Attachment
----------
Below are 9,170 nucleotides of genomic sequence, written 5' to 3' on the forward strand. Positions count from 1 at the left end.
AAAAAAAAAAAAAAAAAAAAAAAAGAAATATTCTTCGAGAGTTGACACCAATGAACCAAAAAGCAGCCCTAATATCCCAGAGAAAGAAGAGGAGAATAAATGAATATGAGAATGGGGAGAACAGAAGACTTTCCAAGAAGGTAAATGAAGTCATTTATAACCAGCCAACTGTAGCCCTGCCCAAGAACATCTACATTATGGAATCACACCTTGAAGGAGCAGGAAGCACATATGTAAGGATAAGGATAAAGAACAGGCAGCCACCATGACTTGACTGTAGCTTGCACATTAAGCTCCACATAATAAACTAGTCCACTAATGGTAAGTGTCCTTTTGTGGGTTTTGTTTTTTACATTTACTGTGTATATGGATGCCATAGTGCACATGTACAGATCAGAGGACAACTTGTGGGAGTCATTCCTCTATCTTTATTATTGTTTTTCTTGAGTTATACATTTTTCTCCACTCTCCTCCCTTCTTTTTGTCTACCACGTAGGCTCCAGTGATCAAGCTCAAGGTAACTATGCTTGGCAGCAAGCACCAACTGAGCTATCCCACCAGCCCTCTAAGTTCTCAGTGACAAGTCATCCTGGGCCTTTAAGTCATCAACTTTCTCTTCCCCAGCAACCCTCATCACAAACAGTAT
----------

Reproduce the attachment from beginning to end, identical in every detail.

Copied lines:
Below are 9,170 nucleotides of genomic sequence, written 5' to 3' on the forward strand. Positions count from 1 at the left end.
AAAAAAAAAAAAAAAAAAAAAAAAGAAATATTCTTCGAGAGTTGACACCAATGAACCAAAAAGCAGCCCTAATATCCCAGAGAAAGAAGAGGAGAATAAATGAATATGAGAATGGGGAGAACAGAAGACTTTCCAAGAAGGTAAATGAAGTCATTTATAACCAGCCAACTGTAGCCCTGCCCAAGAACATCTACATTATGGAATCACACCTTGAAGGAGCAGGAAGCACATATGTAAGGATAAGGATAAAGAACAGGCAGCCACCATGACTTGACTGTAGCTTGCACATTAAGCTCCACATAATAAACTAGTCCACTAATGGTAAGTGTCCTTTTGTGGGTTTTGTTTTTTACATTTACTGTGTATATGGATGCCATAGTGCACATGTACAGATCAGAGGACAACTTGTGGGAGTCATTCCTCTATCTTTATTATTGTTTTTCTTGAGTTATACATTTTTCTCCACTCTCCTCCCTTCTTTTTGTCTACCACGTAGGCTCCAGTGATCAAGCTCAAGGTAACTATGCTTGGCAGCAAGCACCAACTGAGCTATCCCACCAGCCCTCTAAGTTCTCAGTGACAAGTCATCCTGGGCCTTTAAGTCATCAACTTTCTCTTCCCCAGCAACCCTCATCACAAACAGTAT